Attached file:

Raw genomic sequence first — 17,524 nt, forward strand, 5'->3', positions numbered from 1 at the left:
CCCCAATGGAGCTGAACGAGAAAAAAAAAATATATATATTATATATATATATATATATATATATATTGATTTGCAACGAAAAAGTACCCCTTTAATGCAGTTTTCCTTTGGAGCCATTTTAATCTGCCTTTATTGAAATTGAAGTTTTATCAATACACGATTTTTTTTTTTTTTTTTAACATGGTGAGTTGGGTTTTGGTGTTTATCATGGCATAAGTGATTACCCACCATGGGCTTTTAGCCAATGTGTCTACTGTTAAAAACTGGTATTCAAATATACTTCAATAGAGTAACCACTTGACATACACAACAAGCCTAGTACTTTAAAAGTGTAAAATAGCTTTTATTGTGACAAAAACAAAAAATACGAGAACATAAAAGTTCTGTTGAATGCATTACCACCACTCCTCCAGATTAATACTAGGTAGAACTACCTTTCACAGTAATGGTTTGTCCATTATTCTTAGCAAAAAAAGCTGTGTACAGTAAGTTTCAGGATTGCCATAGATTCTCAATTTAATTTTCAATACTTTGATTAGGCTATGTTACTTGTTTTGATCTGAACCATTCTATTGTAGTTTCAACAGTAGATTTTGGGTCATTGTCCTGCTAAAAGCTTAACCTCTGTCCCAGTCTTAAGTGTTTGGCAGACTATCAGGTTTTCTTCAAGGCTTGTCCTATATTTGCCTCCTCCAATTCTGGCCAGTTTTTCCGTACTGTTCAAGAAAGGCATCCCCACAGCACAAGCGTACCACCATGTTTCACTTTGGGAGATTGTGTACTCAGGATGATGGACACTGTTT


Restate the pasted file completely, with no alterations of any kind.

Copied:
Raw genomic sequence first — 17,524 nt, forward strand, 5'->3', positions numbered from 1 at the left:
CCCCAATGGAGCTGAACGAGAAAAAAAAAATATATATATTATATATATATATATATATATATATATTGATTTGCAACGAAAAAGTACCCCTTTAATGCAGTTTTCCTTTGGAGCCATTTTAATCTGCCTTTATTGAAATTGAAGTTTTATCAATACACGATTTTTTTTTTTTTTTTTAACATGGTGAGTTGGGTTTTGGTGTTTATCATGGCATAAGTGATTACCCACCATGGGCTTTTAGCCAATGTGTCTACTGTTAAAAACTGGTATTCAAATATACTTCAATAGAGTAACCACTTGACATACACAACAAGCCTAGTACTTTAAAAGTGTAAAATAGCTTTTATTGTGACAAAAACAAAAAATACGAGAACATAAAAGTTCTGTTGAATGCATTACCACCACTCCTCCAGATTAATACTAGGTAGAACTACCTTTCACAGTAATGGTTTGTCCATTATTCTTAGCAAAAAAAGCTGTGTACAGTAAGTTTCAGGATTGCCATAGATTCTCAATTTAATTTTCAATACTTTGATTAGGCTATGTTACTTGTTTTGATCTGAACCATTCTATTGTAGTTTCAACAGTAGATTTTGGGTCATTGTCCTGCTAAAAGCTTAACCTCTGTCCCAGTCTTAAGTGTTTGGCAGACTATCAGGTTTTCTTCAAGGCTTGTCCTATATTTGCCTCCTCCAATTCTGGCCAGTTTTTCCGTACTGTTCAAGAAAGGCATCCCCACAGCACAAGCGTACCACCATGTTTCACTTTGGGAGATTGTGTACTCAGGATGATGGACACTGTTT